The coming together of the BSP and SP is more a necessity than a choice. After being routed in the 2014 Lok Sabha polls and the 2017 assembly polls, Akhilesh is fighting with his back against the wall. Problems are aplenty. For Akhilesh, the fight starts from his family as the tussle with his uncle Shivpal Yadav is far from over. The SP’s core vote bank, the Yadavs, have been regularly showing their inclination towards the BJP. Muslims are in a dilemma and in the absence of any alliance, are leaning toward different non-BJP parties.
With reduced strength in parliament and the state assembly, Akhilesh has only a little political heft. In the ongoing elections, any drubbing will further sideline the SP. Akhilesh has to ensure that it remains at least the main opposition party in UP. His decision to ally with the BSP was inevitable amidst dissenting voices within the party and a constantly growing BJP. With primarily Yadavs and Muslim remaining with the SP, there is no other way to increase its vote share except to extend its association with other political parties.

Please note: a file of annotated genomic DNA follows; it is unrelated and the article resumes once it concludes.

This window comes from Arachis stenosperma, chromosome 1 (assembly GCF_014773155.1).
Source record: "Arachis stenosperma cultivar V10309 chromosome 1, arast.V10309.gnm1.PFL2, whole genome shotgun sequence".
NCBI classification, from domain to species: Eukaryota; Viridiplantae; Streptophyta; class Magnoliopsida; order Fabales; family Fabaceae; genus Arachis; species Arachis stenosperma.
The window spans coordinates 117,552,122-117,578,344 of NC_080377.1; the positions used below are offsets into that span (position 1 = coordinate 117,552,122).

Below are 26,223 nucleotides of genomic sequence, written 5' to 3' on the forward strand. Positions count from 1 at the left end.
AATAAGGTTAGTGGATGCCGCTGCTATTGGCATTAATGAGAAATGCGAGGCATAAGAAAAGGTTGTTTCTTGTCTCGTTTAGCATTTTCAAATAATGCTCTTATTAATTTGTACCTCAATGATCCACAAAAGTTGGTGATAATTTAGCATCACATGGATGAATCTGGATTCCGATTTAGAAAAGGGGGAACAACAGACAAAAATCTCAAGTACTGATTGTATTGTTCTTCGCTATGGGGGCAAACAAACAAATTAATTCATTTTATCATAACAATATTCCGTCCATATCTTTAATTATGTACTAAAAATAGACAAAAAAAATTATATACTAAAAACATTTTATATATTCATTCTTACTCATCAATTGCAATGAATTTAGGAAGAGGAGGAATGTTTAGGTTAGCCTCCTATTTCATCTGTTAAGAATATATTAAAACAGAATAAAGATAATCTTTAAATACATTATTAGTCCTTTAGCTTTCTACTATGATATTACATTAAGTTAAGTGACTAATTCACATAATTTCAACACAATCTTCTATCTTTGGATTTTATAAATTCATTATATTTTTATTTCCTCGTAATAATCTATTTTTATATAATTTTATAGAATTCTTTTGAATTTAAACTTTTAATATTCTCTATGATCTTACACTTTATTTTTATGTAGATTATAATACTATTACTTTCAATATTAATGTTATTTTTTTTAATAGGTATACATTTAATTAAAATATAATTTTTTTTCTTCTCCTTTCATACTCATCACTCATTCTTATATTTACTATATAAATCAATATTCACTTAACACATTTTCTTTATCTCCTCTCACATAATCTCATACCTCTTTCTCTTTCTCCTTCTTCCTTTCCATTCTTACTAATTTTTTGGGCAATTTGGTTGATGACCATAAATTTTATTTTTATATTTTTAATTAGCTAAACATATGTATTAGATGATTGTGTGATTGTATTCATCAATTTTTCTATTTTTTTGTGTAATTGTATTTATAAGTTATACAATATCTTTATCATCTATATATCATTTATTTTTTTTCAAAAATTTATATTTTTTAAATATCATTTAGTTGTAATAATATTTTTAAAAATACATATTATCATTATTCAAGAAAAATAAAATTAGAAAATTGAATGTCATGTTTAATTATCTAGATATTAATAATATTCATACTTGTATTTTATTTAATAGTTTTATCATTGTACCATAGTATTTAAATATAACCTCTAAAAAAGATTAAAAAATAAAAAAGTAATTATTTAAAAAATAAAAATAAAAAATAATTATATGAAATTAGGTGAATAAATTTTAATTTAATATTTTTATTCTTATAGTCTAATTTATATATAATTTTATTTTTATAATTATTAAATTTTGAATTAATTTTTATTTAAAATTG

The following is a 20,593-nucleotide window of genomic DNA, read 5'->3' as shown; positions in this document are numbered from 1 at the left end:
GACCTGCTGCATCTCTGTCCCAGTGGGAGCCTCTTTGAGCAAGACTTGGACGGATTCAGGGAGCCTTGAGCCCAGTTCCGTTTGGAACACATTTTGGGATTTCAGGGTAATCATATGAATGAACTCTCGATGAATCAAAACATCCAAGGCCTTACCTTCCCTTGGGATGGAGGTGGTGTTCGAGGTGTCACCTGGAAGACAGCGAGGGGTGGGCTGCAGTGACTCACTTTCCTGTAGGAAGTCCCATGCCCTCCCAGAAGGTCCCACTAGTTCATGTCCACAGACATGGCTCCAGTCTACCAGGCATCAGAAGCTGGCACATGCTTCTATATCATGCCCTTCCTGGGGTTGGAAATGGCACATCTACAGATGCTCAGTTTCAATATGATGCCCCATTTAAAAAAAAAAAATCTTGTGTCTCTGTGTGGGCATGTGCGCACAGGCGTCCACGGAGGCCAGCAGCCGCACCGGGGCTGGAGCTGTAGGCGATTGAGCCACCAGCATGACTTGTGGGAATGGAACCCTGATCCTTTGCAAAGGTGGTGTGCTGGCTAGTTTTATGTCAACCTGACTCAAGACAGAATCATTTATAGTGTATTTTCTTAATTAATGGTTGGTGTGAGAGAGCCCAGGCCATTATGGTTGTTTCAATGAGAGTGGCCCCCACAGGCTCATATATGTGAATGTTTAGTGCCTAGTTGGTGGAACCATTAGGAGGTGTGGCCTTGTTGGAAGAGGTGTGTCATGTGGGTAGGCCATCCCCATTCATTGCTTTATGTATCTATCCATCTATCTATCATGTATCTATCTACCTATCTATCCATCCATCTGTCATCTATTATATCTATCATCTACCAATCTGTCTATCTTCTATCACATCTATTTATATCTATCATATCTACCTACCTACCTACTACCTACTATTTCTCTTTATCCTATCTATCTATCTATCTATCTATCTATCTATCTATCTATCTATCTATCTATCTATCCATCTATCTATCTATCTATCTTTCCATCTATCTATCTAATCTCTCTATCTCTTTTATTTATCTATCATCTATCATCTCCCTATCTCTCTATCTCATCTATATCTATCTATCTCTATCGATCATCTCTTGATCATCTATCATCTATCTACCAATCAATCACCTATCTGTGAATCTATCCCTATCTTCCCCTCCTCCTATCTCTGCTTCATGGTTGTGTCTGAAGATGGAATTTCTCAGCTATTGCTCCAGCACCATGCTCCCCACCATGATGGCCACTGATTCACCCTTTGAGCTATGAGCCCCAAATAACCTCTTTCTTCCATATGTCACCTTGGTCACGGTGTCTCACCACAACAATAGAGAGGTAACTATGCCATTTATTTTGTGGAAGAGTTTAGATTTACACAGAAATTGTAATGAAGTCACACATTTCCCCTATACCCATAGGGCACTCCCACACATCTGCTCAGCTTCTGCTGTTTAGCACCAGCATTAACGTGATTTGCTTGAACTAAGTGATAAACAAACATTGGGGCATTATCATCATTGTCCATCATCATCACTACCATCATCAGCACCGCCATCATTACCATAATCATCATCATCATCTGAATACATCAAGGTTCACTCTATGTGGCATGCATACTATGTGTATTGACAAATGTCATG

With the party in total disarray, Akhilesh has to maintain the morale of his party workers and leaders. The BJP is already firmly rooted in the state and Akhilesh now has to shift the focus from BJP’s stronghold Hindutva to caste-based politics. In other words, he has to increase his party foothold among other caste groups. The SP, in the last five years, has lost the advantage which its founder Mulayam Singh Yadav had painstakingly stitched – inclusion of most backward classes (MBC) such as Nishad, Kushwaha, Saini, Maurya, Patel etc. in the party’s fold. Now, most of these groups are with the BJP, leaving the SP in a situation where it is struggling to remain relevant.
For Mayawati, a question of survival